Assistance Dogs for Professionals in Counseling, the Classroom, Ministry, Hospitals, and Courthouses

In addition to providing Service Dogs directly for people with a disability, NEADS® also trains Assistance Dogs for partnership with teachers, therapists, those who perform religious ministry and those who work in courthouse and hospital settings. These canine assistants are matched with teachers or therapists that work with students who have mental or physical disabilities and ministers who seek to engage with their general community.

NEADS Assistance Dogs are placed with counseling professionals ranging from therapists to ministers, as well as with professionals in classroom, hospital, and courthouse facilities. The Assistance Dogs are owned by the individual handler, not by a school, business or religious institution. The primary handler is responsible for the care and costs associated with the dog, as well as the upkeep of the dog’s training. Assistance Dogs usually “work” during the day with their partner and then go home at night to be an “off-duty” family pet. There are so many things an Assistance Dog can do, and NEADS is happy to help teachers, therapists, courthouse and hospital employees, and ministers determine how to best utilize an Assistance Dog with their clients.

How Assistance Dogs Can Help

Assistance Dogs for the Classroom

NEADS Assistance Dogs for the Classroom are matched with full-time special education faculty. They are trained in specific tasks that teachers can incorporate into their classroom teaching. The training also ensures that they are always under the control of the handler and that each task and command is consistently and reliably performed. NEADS provides teachers with highly personalized, hands-on training so they can successfully use the tasks most appropriate for their specific situation.

The process to receive a NEADS Assistance Dog involves multiple steps. Start the process by taking our Prequalifying Questionnaire to find out if an Assistance Dog is right for you.

Take the Prequalifying Questionnaire here.

Assistance Dogs for the Hospital

Assistance Dogs for the Hospital are effective partners for hospital staff who are looking for a way to help alleviate the stress and trauma of patients and their families while in the hospital. The highly trained Assistance Dog is taught to remain calm and focused in many environments, including a hospital situation, which is often high-stress and highly emotional.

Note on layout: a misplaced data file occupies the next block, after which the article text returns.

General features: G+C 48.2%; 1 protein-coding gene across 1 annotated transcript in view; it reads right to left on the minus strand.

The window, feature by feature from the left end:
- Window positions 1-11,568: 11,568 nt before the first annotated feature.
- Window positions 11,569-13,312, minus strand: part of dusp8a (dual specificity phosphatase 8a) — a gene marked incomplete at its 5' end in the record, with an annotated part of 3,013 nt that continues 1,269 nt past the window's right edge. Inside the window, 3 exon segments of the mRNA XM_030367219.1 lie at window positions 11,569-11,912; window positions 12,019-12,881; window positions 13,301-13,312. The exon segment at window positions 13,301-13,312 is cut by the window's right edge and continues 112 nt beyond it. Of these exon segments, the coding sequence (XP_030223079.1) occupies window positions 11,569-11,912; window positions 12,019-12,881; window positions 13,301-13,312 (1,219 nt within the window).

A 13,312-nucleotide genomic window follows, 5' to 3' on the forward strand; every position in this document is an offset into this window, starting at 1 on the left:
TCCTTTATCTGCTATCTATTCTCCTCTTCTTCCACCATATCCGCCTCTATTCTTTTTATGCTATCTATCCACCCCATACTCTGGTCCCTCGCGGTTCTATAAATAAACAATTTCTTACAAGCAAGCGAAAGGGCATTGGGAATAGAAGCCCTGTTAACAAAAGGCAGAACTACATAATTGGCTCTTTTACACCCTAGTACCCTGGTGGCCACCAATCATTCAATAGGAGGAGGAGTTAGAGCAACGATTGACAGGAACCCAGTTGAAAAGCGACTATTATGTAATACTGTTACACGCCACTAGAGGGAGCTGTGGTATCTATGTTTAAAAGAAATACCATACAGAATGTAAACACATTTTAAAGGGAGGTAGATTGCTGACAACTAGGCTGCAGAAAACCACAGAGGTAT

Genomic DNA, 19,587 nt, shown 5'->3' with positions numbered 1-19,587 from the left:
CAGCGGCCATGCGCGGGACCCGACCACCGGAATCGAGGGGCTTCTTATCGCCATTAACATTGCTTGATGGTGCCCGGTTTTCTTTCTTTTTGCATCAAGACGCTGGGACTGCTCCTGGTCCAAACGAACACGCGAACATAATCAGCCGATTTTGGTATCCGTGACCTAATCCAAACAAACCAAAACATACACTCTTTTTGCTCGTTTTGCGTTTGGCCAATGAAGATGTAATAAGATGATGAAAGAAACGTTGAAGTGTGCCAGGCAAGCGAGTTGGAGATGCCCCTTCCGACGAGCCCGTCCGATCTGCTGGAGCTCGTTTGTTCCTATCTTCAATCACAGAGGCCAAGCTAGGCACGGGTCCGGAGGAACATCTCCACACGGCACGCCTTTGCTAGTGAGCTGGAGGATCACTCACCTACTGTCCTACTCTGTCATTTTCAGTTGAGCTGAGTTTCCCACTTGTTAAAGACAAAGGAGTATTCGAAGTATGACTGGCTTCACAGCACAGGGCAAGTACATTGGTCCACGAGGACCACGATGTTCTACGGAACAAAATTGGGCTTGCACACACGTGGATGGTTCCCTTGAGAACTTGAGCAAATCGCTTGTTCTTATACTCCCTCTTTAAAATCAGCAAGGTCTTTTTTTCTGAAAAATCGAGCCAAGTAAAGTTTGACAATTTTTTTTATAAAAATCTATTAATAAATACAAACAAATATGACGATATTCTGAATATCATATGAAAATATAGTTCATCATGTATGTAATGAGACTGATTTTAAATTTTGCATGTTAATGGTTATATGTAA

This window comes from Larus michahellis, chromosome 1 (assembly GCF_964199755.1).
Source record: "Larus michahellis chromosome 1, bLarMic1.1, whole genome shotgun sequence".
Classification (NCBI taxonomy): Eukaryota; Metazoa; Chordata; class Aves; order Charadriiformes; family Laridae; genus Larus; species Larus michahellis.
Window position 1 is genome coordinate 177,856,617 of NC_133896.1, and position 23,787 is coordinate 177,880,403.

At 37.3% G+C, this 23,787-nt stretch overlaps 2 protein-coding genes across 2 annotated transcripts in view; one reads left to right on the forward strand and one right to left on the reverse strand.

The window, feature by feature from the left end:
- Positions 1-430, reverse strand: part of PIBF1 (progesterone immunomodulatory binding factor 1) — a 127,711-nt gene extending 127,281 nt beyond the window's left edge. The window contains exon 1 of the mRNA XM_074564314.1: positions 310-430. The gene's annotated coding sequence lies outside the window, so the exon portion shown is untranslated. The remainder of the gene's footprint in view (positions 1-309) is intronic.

The process to receive a NEADS Assistance Dog involves multiple steps. Start the process by taking our Prequalifying Questionnaire to find out if an Assistance Dog is right for you.

Take the Prequalifying Questionnaire here.

Assistance Dogs for the Courthouse (Courthouse Facility Dogs)

Courthouse Facility Dogs assist crime victims, witnesses and others during the investigation and prosecution of crimes as well as other legal proceedings. They provide compassion and emotional support to everyone in the justice system. Courthouse Facility Dogs are utilized in such a way as to not disrupt legal proceedings or create legal issues. Courthouse Facility Dogs can provide a sense of normalcy during juvenile and family court proceedings, and can accompany vulnerable crime victims, including, children, rape victims, developmentally delayed adults, and the elderly during court proceedings. They can also provide emotional comfort to family members of homicide victims during the trial and sentencing of the offender.

The process to receive a NEADS Assistance Dog involves multiple steps. Start the process by taking our Prequalifying Questionnaire to find out if an Assistance Dog is right for you.

Take the Prequalifying Questionnaire here.

Ministers, Resource Officers, School Counselors, Therapists

Assistance Dogs for Counseling Professionals

Assistance Dogs for Counseling Professionals are placed with therapists, school counselors, ministers, or others specifically trained to help people in need. The dog accompanies the professional in his or her full-time duties, including assisting in counseling sessions, visiting those in hospitals, nursing homes or private residences, conducting worship services, and attending activities in the community.

The dogs have been specifically trained to help ease counseling and promote harmony. The presence of a friendly, soft, engaging animal often puts people at ease.

The process to receive a NEADS Assistance Dog involves multiple steps. Start the process by taking our Prequalifying Questionnaire to find out if an Assistance Dog is right for you.

Take the Prequalifying Questionnaire here.

Marcus - Franciscan Hospital Assistance Dog
tootsie-outside

NEADS Assistance Dogs in the News

NEADS Client Stephanie Smith with Assistance Dog Tootsie

WWLP-22’s Mass Appeal welcomed NEADS client Stephanie Smith with Assistance Dog Tootsie, and NEADS Manager of Communications, Audrey Trieschman, to share insights about NEADS programs. 

Kids Thrilled by Franciscan Hospital’s New Assistance Dog

by Meghan Ottolini, Boston Herald

Franciscan Children’s Hospital’s newest employee, Marcus, had an excellent first day on the job.

He did spend much of the afternoon yesterday gobbling treats out of the nurse manager’s hand. Marcus is a 20-month-old black lab who has been trained to act as a therapy dog for the pediatric patients.

“The kids knew he was coming and they were thrilled to visit him,” said Franciscan Children’s CEO Aimee Carew-Lyons. “There’s not enough of Marcus to go around.”

Franklin The Service Dog ‘Provides A Real Calm’ At Medfield School

by Lisa Mullins, WBUR

There’s a celebrity at Ralph Wheelock School in Medfield. He has his own mailbox, he gets extra recess time, and he’s Mr. Popularity.

His name is Franklin. He’s a 3-year-old golden retriever-yellow lab mix.